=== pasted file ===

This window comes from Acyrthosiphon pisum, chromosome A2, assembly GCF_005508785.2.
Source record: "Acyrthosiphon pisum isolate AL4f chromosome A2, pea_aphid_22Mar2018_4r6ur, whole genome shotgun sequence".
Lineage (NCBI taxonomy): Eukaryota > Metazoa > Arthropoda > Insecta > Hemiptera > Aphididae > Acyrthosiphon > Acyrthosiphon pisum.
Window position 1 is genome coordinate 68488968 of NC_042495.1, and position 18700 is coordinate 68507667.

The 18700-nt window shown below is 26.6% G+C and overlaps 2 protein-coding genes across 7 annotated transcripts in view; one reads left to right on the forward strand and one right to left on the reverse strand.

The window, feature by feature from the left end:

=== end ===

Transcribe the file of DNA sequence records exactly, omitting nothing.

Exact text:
This window comes from Acyrthosiphon pisum, chromosome A2, assembly GCF_005508785.2.
Source record: "Acyrthosiphon pisum isolate AL4f chromosome A2, pea_aphid_22Mar2018_4r6ur, whole genome shotgun sequence".
Lineage (NCBI taxonomy): Eukaryota > Metazoa > Arthropoda > Insecta > Hemiptera > Aphididae > Acyrthosiphon > Acyrthosiphon pisum.
Window position 1 is genome coordinate 68488968 of NC_042495.1, and position 18700 is coordinate 68507667.

The 18700-nt window shown below is 26.6% G+C and overlaps 2 protein-coding genes across 7 annotated transcripts in view; one reads left to right on the forward strand and one right to left on the reverse strand.

The window, feature by feature from the left end: